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I have an array of n elements, I need to put all 2- combination of them into arrays of length 2. for example:

suppose comb is a 2 dimensional array.

n = 1,2,3

I need to put all 2- combinations to comb[i][j] like that:

comb[0][0] = {1}
comb[0][1] = {2}

comb[1][0] = {1}
comb[1][1] = {3}

comb[2][0] = {2}
comb[2][1] = {3}  

I do not know how to write the code! Thanks

My Answer:

The O(n!) answer: n = total number m= total possible answer

int m = 0;
for (int i = 0; i < n - 1; i++){
    int first = a[i];
    for(int j = i+1 ; j < n ; j++){
        int second = a[j];
        comb[m][0] = first;
        comb[m][1] = second;
        ++m;
}

}

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2  
Is this homework? What have you tried? Anyway, you should remove those braces. –  chris May 5 '12 at 20:27
    
I'm afraid if StackOverflow would be helpful for doing your homework ;-) –  g13n May 5 '12 at 20:32
    
@g13n, SO can definitely give great help with homework, but if it's homework, you should be doing it yourself. Most of the time, all it takes is an idea to build on. If you come to get other people to do your homework, why did you enroll in the course in the first place? –  chris May 5 '12 at 20:34
    
what the hell is going on here ? who said that its homework? its a part of a project and I wanted to know the optimized solution for data more than 1000 000! . if you do not know the answer do not spam it ! –  Bipario May 5 '12 at 20:44
    
@Bipario, I was merely asking because it has the looks of a homework question. Whether it is influences what type of answers you will receive. –  chris May 5 '12 at 20:56

3 Answers 3

up vote 0 down vote accepted

One easy way is using the next_permutation function available in the STL library in order to generate all the possible permutations of your numbers, and then pick the first two elements of each one. Note that the sequence must be first sorted, as if not the previous permutations will be skipped.

int nums[] = {1, 2, 3, 4};
while (next_permutation(nums, nums + 4)) {
    cout << nums[0] << ", " << nums[1] << endl;
}

Remember that you must #include <algorithm> to use this function.

share|improve this answer
    
thanks. I have many numbers, not just 3. so computing all the permutation costs alot of memory. The order is not important for me and I just want to store all the 2- combinations. Is there any other optimized way? –  Bipario May 5 '12 at 20:43
    
It doesn't matter how many numbers you have, as this uses no extra memory (the elements are rearranged in the original array) –  Win32 May 5 '12 at 20:44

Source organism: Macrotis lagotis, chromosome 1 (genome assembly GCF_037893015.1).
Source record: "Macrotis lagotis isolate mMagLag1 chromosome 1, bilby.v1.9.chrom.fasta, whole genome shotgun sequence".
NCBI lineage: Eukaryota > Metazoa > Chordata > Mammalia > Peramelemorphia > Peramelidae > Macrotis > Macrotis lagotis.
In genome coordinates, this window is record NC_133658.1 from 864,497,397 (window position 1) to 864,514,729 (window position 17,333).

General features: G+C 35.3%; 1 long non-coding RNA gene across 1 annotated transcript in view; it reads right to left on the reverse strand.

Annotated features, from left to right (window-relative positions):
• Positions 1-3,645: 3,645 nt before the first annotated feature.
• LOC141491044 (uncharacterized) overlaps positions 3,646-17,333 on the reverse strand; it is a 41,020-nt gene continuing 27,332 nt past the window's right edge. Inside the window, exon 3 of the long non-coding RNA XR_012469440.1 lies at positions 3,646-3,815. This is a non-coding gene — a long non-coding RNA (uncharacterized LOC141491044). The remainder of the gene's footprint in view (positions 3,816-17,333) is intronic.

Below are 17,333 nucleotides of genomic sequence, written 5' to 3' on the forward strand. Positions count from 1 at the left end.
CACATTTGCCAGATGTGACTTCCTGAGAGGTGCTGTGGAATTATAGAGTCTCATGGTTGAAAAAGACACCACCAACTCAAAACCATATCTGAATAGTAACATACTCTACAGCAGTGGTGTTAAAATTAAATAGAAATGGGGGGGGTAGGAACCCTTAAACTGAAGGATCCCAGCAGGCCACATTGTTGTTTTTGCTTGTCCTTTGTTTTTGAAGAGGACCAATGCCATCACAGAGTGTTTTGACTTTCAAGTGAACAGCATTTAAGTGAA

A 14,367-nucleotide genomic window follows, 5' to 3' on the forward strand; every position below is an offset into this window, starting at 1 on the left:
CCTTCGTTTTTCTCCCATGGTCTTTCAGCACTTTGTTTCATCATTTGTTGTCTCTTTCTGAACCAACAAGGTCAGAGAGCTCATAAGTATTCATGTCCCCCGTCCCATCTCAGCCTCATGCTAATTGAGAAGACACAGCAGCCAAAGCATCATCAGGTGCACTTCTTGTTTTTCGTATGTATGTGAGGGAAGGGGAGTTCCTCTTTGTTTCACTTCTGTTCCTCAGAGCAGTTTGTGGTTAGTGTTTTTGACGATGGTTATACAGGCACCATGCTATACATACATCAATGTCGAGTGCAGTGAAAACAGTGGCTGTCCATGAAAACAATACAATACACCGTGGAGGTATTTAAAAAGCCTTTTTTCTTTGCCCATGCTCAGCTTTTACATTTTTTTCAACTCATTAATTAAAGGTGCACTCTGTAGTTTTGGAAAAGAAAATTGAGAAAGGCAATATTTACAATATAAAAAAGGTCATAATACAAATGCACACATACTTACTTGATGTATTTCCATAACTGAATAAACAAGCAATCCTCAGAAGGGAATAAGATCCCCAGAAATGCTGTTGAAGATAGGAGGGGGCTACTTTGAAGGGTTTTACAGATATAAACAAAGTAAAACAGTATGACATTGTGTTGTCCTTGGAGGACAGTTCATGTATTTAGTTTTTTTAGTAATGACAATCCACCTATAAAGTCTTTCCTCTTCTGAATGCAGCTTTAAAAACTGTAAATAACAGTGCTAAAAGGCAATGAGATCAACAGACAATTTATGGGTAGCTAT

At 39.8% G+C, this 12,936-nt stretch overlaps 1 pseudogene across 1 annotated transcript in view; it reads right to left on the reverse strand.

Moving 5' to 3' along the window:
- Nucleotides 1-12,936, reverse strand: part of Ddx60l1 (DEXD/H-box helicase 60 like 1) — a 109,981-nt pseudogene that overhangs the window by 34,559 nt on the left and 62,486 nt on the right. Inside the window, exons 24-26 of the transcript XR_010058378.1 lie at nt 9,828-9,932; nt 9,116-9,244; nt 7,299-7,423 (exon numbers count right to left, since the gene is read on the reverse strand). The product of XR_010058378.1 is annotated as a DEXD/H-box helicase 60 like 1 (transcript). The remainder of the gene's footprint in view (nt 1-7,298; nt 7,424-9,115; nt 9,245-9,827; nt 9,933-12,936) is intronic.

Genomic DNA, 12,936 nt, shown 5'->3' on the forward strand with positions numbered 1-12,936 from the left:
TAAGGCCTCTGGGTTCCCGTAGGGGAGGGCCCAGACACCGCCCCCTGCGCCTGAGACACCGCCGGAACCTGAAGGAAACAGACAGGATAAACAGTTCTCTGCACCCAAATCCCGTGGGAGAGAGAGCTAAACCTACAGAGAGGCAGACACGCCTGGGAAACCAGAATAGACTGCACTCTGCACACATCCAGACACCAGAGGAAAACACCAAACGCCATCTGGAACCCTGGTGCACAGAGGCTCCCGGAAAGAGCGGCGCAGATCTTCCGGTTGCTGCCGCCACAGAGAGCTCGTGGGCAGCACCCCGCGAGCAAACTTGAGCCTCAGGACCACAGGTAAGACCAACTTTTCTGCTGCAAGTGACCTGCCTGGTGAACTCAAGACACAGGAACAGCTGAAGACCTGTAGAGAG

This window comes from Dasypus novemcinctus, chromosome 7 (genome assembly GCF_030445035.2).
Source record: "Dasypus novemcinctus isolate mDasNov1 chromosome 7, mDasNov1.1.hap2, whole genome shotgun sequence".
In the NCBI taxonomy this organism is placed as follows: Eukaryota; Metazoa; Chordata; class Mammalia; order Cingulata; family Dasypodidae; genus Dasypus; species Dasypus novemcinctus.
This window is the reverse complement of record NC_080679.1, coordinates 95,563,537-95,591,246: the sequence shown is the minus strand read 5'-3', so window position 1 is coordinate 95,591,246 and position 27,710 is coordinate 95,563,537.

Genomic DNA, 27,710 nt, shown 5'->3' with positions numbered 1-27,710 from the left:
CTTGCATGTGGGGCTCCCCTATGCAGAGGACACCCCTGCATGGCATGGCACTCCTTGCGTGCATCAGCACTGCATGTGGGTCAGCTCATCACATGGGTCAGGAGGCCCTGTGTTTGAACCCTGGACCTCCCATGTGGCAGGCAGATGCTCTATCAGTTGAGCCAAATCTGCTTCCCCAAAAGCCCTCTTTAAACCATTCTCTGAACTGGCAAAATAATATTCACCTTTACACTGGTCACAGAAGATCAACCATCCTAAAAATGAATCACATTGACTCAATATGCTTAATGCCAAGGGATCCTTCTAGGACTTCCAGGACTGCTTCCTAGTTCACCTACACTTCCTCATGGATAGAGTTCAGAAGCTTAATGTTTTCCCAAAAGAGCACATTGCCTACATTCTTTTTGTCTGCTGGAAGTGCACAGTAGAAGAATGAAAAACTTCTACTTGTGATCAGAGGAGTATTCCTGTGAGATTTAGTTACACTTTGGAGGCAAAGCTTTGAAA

1  
Are you sure? so, I should only call the next_permutation and only select the first two elements of each permutation? what about the order of the algorithm? –  Bipario May 5 '12 at 20:51
1  
@Bipario: this is an O(n!) algorithm, and generates a lot more rows than you need. fails if the numbers are not sorted. also I guess it's a too high-level solution for your homework. you shouldn't accept this as an answer. –  Karoly Horvath May 5 '12 at 20:58
1  
@Bipario, the problem is that it's getting permutations of a larger set than you need. For example, you'd be going through {1,2,3,4}, {1,2,4,3}, for just {1,2} in both cases if all you want is two elements. –  chris May 5 '12 at 21:05

Can think of the following N^2 approach:

// Resulting combinations
vector<pair<int,int> > comb;
// Copy n into a double-ended queue - best would be for n to already be a deque
deque<int> Q(a.size());
copy(a.begin(), a.end(), Q.begin());
sort(Q.begin(), Q.end());

while(!Q.empty())
{
   // Get first element, remove it and equivalent elements
   int a = Q.front();
   while(Q.front() == a)
       Q.pop_front();

   // Find all unique combinations with first element
   int last=a;
   for(deque<int>::iterator it = Q.begin(); it != Q.end(); ++it)
   {
       if(*it != last)
           comb.push_back(pair<int,int>(a,*it));
        last = *it;
   }
}

Probably easy to optimize this further.

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Think that an algortihm with worst-case time of less than O(n^2) will probably not be possible, since the output with unique numbers scales at n^2, e.g. there are 3 combinations for 3 and 45 combinations for 10 unique elements. –  smocking May 5 '12 at 22:08
    
Thanks. This is a good answer. I have O(n!) answer , I post it now –  Bipario May 5 '12 at 23:51

For each element in n indexed ith put every elements in n except the ith indexed jth in cell comb[length(n) - i][j].

share|improve this answer
    
wrong indexes.. and please don't give a full solution for his homework. –  Karoly Horvath May 5 '12 at 20:38
    
@Karoly I must be tired I don't see the problem ? –  log0 May 5 '12 at 20:40
    
compare your algo with his example –  Karoly Horvath May 5 '12 at 20:42
    
oh I see. Should be better now ... –  log0 May 5 '12 at 20:45
    
nope.. hint: check the size of comb.. –  Karoly Horvath May 5 '12 at 20:55

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